[Written in 2012]
Recently, there was a decrease in the significance of my significant other. She who previously had been significant became insignificant. The demotion was initiated, as they say at companies, internally. She requested to terminate the status of her significance. Significantly for me, there’s no protocol in place for halting these things. I was significantly affected.
But life moves on. What I’m left to wonder is, what I can learn from this. I’m sure there’s something of… sorry, significance. Perhaps it’s that I shouldn’t count my chickens before they’re hatched. After all, the timeless tangled question of which came first, the chicken or the egg, would be even more of a quandary were we counting unhatched eggs among the chickens. Clearly no chicken ever hatched without being an egg first, so unless of course he (or, significantly, she) had been among those wrongly counted before hatching, it’s easy to see that this is the same as putting the cart before the horse.
You know what you have if you arrange those correctly, the horse before the cart? You then have at the very front of the duo, the horse’s mouth. I don’t have to tell you about that. That is where truth comes from. After all, if it’s unfiltered, disambiguated meaning you want, look no further than the horse’s mouth. Anything spewing there is irrecusable.
And yet, confusingly, we’re always being entreated not to look at horse’s mouths! Goodness, the mixed messages! Reminds me of my significant other, back in those happy times before her self-imposed lowering of rank—more of an exiting of the ranks, really. Hold on, though—that’s only the gift horse who’s unflattering maw grandfathers and avuncular professors and Andy Rooney say never to gaze upon. All these stipulations!
It’s getting to the point where I’m inclined to think these bits of wisdom are antiquated. Who in this day and age is wrapping up horses and propping them under the Christmas tree? And, I hate to break it to these adage authors, but I was in a car the other day with a color video camera embedded in the back bumper, like a not-so-fiery Sauron’s eye, and the dashboard spoke a beeping language that, to those who’d studied the Rosetta stone of the owner’s manual, meant You’re fine, You’re getting close, and You’re too fucking close! Watch it! So, news flash, lexicograhers: the only thing you’ll find at the end of a horse these days is a built-in flyswatter called a tail. Not exactly cutting edge technology, though it is, commendably, a standard feature on that model.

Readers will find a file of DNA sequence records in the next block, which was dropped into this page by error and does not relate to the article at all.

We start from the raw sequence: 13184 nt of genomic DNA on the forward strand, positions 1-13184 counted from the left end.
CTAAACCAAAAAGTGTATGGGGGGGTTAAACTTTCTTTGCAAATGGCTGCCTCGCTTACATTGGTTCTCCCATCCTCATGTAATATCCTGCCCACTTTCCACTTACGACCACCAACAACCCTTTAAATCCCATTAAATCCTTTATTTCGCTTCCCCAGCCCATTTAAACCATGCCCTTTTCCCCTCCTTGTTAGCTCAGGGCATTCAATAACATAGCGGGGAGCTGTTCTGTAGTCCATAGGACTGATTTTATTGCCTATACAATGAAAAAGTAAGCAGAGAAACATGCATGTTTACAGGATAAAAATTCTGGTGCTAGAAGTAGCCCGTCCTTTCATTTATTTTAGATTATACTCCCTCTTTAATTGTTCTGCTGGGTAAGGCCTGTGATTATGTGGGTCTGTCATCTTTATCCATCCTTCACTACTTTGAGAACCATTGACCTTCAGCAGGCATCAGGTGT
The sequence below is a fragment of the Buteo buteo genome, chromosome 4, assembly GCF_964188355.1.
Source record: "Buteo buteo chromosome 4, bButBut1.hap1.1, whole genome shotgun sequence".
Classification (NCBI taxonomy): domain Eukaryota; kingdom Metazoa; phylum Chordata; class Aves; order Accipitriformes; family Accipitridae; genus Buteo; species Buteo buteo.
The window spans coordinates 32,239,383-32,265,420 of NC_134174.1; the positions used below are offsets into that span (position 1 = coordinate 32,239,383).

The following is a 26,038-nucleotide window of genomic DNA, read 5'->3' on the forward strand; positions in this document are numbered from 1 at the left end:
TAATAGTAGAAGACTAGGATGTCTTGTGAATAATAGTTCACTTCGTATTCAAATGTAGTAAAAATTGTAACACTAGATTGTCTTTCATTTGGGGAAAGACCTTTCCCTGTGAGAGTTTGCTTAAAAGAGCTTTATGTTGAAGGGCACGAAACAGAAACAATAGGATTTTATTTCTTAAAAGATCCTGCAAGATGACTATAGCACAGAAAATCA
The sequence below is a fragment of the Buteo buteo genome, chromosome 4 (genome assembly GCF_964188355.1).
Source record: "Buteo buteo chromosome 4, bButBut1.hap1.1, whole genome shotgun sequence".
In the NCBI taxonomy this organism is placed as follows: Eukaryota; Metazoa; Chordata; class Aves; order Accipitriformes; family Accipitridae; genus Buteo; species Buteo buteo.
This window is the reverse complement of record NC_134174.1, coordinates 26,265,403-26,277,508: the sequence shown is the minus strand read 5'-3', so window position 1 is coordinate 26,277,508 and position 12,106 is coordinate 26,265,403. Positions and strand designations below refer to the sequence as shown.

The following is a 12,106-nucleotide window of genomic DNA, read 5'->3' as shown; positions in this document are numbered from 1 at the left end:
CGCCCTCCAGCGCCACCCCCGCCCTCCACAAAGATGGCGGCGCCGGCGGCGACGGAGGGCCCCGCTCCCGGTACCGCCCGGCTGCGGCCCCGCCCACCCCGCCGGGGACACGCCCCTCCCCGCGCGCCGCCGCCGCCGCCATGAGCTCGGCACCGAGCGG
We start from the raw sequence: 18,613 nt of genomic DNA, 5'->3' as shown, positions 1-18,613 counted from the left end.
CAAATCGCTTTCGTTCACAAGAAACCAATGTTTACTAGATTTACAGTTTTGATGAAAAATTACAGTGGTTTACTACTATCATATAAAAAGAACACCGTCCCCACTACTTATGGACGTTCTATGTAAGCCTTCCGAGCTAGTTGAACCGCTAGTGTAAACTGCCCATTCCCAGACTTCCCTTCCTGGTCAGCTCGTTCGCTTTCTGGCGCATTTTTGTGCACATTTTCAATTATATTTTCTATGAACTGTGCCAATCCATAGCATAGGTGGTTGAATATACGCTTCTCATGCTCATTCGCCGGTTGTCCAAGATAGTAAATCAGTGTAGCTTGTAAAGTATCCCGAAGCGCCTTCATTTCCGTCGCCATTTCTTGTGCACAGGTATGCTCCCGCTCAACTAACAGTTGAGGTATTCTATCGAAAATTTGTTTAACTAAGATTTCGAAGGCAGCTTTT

It’s all very confusing, to be sure. I’m up in arms. Whose arms? Ha. No one of significance that’s for sure. Life is like that, I guess. One day a phrase has meaning, the next day your nephew hates you if you get him anything other than a cell phone for his birthday. One day you’re blissfully spooning, the next day the silverware is tipped out on the floor because you’re moving, starting over, and the empty holder is full of dried milk spills and crumbs, and I should just throw this away, it’s so disgusting.
Maybe the takeaway is that it’s better to have loved and lost than never to have loved at all. Frankly, I’m not convinced of that in the least. In fact, it’s total hogwash. Far worse to have lost. Far, far worse.
Sorry, now I’m depressing you. You’ve lost love too, no doubt. If you haven’t, it won’t be long. But don’t count that chicken just yet. That would be putting a brokenhearted cart before an as-yet able-bodied horse.
Hardly eloquent, is it? You know why it is that not a single helpful saying exists about lost love? I’m the man to tell you right now. It’s because the heartbroken are despondent, and despondency is a dirty window looking onto the smooth bright lawn of good sense. Wiping at streams of snot on his upper lip, no one ever graced his way into an iota of wisdom.
Say, maybe this is the bright side of this insignificant/significant coin for me: I now have the chance to shake off this morbid shawl and pen a bit of homespun nonsense that people ages and ages from now will rely upon to heal their lovelorn wounds. Yes, I’d like that. I’m always looking for that Grecian urn of literary legacy.
Hold on, though! My I.S.O. (insignificant significant other) just texted. She wants to get together. Let’s see, do I have any eggs? Do I ever!
A whole carton!